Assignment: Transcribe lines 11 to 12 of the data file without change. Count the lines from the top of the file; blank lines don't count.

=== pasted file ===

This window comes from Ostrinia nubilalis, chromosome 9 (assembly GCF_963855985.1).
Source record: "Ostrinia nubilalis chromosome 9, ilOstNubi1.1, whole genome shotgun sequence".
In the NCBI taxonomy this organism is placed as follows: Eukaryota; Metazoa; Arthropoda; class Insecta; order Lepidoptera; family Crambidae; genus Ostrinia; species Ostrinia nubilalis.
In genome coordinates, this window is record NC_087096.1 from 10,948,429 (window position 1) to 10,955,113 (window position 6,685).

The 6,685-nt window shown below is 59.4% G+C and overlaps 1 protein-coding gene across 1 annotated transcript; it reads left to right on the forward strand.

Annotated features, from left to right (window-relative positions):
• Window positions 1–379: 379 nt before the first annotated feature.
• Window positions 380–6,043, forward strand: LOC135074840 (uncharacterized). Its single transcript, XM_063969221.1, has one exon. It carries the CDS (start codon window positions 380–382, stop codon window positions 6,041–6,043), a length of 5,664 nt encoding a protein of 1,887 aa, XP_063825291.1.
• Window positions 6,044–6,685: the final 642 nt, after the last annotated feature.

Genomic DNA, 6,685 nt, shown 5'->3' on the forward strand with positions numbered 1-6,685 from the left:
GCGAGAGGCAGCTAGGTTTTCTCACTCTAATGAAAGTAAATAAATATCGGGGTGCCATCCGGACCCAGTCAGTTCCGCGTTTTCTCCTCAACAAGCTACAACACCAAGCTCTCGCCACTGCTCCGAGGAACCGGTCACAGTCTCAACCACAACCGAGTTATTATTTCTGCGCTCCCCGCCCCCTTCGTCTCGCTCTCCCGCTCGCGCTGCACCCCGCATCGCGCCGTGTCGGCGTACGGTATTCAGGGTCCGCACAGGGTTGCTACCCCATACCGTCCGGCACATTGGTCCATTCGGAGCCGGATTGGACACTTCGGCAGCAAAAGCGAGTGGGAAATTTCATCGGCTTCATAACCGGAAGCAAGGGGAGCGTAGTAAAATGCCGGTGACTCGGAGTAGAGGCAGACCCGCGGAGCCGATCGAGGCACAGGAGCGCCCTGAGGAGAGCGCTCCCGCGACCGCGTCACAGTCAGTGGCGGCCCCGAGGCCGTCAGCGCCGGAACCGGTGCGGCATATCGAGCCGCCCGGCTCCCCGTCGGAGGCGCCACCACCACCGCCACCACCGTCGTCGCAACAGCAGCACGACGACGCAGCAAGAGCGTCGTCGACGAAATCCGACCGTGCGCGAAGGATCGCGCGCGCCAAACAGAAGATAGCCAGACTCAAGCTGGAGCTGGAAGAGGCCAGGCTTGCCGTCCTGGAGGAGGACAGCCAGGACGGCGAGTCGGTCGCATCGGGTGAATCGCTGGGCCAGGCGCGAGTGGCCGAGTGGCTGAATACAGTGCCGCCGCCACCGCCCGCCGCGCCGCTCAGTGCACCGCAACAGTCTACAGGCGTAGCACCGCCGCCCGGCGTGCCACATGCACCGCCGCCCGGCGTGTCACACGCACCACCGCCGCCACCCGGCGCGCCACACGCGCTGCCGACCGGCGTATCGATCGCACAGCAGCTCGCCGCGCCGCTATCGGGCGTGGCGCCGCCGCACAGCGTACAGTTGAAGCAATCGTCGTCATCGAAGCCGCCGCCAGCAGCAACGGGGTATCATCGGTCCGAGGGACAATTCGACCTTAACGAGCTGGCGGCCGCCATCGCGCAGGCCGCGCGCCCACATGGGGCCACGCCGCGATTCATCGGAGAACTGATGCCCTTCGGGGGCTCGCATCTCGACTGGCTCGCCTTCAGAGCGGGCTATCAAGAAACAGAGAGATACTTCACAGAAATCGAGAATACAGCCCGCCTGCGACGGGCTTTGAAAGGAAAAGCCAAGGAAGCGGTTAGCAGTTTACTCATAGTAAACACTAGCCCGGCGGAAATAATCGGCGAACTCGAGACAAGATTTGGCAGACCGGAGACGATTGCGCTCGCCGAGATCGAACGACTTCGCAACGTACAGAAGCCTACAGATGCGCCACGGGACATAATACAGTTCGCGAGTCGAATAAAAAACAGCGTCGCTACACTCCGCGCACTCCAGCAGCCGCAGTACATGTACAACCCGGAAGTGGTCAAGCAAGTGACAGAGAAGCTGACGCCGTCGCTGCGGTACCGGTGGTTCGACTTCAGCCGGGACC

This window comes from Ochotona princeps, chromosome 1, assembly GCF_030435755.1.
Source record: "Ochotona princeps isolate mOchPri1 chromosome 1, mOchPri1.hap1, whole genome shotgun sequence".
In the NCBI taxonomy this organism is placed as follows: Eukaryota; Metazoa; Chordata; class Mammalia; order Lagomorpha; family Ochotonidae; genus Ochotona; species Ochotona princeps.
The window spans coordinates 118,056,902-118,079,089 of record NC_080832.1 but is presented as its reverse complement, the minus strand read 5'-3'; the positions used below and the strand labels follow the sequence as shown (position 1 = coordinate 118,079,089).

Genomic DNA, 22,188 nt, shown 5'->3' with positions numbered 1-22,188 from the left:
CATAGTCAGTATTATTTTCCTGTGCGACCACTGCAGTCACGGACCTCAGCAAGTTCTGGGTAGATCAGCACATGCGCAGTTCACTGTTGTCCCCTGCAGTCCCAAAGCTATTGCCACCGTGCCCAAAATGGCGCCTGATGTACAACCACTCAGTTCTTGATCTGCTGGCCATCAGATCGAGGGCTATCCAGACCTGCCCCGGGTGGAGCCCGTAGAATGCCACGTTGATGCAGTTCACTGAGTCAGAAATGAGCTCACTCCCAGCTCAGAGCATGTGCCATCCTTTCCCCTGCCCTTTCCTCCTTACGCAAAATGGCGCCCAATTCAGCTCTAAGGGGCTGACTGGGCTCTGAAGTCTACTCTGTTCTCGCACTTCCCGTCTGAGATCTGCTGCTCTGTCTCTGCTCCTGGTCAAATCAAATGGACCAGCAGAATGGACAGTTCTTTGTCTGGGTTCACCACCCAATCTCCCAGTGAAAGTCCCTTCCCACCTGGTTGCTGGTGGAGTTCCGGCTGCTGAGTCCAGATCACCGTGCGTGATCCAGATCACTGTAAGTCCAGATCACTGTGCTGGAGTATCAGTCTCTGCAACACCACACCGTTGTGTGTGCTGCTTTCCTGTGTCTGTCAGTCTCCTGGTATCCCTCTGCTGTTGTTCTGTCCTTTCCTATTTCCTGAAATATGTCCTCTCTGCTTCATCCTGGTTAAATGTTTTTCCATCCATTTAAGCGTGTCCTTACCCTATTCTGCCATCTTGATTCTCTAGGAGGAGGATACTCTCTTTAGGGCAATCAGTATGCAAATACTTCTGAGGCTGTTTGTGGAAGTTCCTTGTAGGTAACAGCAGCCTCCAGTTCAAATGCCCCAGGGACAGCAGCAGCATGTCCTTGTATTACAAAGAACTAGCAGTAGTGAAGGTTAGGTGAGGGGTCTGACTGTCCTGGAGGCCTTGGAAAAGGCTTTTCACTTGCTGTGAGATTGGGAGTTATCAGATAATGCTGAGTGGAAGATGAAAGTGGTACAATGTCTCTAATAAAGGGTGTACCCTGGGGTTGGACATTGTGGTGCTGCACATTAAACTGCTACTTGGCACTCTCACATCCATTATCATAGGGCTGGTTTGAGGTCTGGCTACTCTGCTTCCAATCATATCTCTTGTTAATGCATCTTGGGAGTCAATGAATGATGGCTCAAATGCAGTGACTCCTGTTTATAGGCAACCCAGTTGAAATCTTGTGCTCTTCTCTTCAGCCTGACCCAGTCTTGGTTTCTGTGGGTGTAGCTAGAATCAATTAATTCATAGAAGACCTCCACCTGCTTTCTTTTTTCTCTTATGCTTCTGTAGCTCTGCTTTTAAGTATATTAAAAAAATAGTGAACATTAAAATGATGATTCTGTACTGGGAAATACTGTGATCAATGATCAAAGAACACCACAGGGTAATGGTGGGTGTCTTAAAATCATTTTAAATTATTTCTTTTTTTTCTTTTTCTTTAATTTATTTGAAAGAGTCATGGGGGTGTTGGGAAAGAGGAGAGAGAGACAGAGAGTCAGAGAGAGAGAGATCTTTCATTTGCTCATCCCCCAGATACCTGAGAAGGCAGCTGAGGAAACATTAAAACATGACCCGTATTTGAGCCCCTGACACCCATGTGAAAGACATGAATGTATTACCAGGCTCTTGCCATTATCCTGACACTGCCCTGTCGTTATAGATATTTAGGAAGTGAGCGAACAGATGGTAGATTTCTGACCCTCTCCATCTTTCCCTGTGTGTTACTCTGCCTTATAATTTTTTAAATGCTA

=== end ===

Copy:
GCGAGAGGCAGCTAGGTTTTCTCACTCTAATGAAAGTAAATAAATATCGGGGTGCCATCCGGACCCAGTCAGTTCCGCGTTTTCTCCTCAACAAGCTACAACACCAAGCTCTCGCCACTGCTCCGAGGAACCGGTCACAGTCTCAACCACAACCGAGTTATTATTTCTGCGCTCCCCGCCCCCTTCGTCTCGCTCTCCCGCTCGCGCTGCACCCCGCATCGCGCCGTGTCGGCGTACGGTATTCAGGGTCCGCACAGGGTTGCTACCCCATACCGTCCGGCACATTGGTCCATTCGGAGCCGGATTGGACACTTCGGCAGCAAAAGCGAGTGGGAAATTTCATCGGCTTCATAACCGGAAGCAAGGGGAGCGTAGTAAAATGCCGGTGACTCGGAGTAGAGGCAGACCCGCGGAGCCGATCGAGGCACAGGAGCGCCCTGAGGAGAGCGCTCCCGCGACCGCGTCACAGTCAGTGGCGGCCCCGAGGCCGTCAGCGCCGGAACCGGTGCGGCATATCGAGCCGCCCGGCTCCCCGTCGGAGGCGCCACCACCACCGCCACCACCGTCGTCGCAACAGCAGCACGACGACGCAGCAAGAGCGTCGTCGACGAAATCCGACCGTGCGCGAAGGATCGCGCGCGCCAAACAGAAGATAGCCAGACTCAAGCTGGAGCTGGAAGAGGCCAGGCTTGCCGTCCTGGAGGAGGACAGCCAGGACGGCGAGTCGGTCGCATCGGGTGAATCGCTGGGCCAGGCGCGAGTGGCCGAGTGGCTGAATACAGTGCCGCCGCCACCGCCCGCCGCGCCGCTCAGTGCACCGCAACAGTCTACAGGCGTAGCACCGCCGCCCGGCGTGCCACATGCACCGCCGCCCGGCGTGTCACACGCACCACCGCCGCCACCCGGCGCGCCACACGCGCTGCCGACCGGCGTATCGATCGCACAGCAGCTCGCCGCGCCGCTATCGGGCGTGGCGCCGCCGCACAGCGTACAGTTGAAGCAATCGTCGTCATCGAAGCCGCCGCCAGCAGCAACGGGGTATCATCGGTCCGAGGGACAATTCGACCTTAACGAGCTGGCGGCCGCCATCGCGCAGGCCGCGCGCCCACATGGGGCCACGCCGCGATTCATCGGAGAACTGATGCCCTTCGGGGGCTCGCATCTCGACTGGCTCGCCTTCAGAGCGGGCTATCAAGAAACAGAGAGATACTTCACAGAAATCGAGAATACAGCCCGCCTGCGACGGGCTTTGAAAGGAAAAGCCAAGGAAGCGGTTAGCAGTTTACTCATAGTAAACACTAGCCCGGCGGAAATAATCGGCGAACTCGAGACAAGATTTGGCAGACCGGAGACGATTGCGCTCGCCGAGATCGAACGACTTCGCAACGTACAGAAGCCTACAGATGCGCCACGGGACATAATACAGTTCGCGAGTCGAATAAAAAACAGCGTCGCTACACTCCGCGCACTCCAGCAGCCGCAGTACATGTACAACCCGGAAGTGGTCAAGCAAGTGACAGAGAAGCTGACGCCGTCGCTGCGGTACCGGTGGTTCGACTTCAGCCGGGACC

This window comes from Ochotona princeps, chromosome 1, assembly GCF_030435755.1.